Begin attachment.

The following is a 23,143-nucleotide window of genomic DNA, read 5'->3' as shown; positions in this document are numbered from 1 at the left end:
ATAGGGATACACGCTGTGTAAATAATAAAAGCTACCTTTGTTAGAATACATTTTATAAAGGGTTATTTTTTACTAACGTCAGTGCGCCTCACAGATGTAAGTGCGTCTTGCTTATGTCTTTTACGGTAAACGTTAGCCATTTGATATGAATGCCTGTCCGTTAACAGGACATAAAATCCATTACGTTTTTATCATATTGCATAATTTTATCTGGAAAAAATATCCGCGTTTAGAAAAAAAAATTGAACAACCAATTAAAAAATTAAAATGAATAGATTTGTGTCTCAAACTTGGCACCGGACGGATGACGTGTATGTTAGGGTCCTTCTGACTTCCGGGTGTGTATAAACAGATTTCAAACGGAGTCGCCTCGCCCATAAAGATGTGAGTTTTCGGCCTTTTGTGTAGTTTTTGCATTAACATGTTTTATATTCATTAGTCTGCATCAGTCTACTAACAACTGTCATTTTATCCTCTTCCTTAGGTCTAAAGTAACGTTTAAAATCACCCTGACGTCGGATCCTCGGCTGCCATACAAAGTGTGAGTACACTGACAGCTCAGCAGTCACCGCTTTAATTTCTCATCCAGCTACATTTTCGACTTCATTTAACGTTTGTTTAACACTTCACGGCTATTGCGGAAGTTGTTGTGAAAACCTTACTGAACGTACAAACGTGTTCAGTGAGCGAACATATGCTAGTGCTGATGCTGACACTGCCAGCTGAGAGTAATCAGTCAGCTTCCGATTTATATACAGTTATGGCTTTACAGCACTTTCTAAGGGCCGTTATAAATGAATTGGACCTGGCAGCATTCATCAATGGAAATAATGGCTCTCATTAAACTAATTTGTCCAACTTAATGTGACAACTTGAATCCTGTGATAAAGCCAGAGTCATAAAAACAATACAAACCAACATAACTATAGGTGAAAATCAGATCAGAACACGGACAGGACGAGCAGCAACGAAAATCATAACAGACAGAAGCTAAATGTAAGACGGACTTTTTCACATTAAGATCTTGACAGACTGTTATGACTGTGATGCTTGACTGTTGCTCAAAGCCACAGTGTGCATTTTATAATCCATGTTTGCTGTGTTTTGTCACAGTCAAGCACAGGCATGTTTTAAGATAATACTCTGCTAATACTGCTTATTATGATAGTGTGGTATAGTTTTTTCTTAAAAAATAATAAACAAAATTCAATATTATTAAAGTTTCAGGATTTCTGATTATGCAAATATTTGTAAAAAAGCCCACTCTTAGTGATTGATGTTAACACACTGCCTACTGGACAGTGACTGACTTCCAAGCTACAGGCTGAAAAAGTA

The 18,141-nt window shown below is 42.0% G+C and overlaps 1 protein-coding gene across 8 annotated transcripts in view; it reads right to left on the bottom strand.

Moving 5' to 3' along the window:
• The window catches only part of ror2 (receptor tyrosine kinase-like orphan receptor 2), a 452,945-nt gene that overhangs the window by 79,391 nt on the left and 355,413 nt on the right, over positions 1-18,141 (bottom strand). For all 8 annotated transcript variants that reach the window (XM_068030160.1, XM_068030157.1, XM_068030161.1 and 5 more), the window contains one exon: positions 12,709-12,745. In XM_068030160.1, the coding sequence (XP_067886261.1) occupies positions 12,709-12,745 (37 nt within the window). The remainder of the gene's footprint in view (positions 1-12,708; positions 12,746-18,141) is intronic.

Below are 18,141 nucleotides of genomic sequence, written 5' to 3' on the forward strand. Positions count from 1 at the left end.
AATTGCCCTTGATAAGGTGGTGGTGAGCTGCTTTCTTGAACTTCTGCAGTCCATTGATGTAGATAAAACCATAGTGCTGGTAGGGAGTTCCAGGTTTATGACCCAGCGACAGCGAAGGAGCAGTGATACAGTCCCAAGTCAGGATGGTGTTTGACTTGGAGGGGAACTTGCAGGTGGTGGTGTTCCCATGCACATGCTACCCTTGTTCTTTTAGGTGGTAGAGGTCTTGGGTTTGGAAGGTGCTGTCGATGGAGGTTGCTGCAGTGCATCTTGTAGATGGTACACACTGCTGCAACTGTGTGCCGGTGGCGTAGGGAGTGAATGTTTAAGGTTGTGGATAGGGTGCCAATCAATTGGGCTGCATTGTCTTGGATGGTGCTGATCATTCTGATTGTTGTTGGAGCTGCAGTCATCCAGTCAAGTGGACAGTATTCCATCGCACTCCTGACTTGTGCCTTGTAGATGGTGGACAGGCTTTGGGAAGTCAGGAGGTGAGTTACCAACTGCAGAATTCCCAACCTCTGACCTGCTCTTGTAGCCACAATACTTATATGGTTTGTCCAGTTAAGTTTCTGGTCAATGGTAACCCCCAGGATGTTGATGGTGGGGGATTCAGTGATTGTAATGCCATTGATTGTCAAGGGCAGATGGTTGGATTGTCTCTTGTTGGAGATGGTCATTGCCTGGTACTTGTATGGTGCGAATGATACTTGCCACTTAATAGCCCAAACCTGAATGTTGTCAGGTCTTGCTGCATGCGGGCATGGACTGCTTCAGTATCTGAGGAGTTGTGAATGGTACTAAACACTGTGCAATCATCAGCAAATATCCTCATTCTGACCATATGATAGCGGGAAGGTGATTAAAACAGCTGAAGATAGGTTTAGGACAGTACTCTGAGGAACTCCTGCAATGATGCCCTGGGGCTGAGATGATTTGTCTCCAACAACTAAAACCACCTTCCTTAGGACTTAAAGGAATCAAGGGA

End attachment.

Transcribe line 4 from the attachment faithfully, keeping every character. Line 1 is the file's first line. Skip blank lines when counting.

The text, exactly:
Moving 5' to 3' along the window: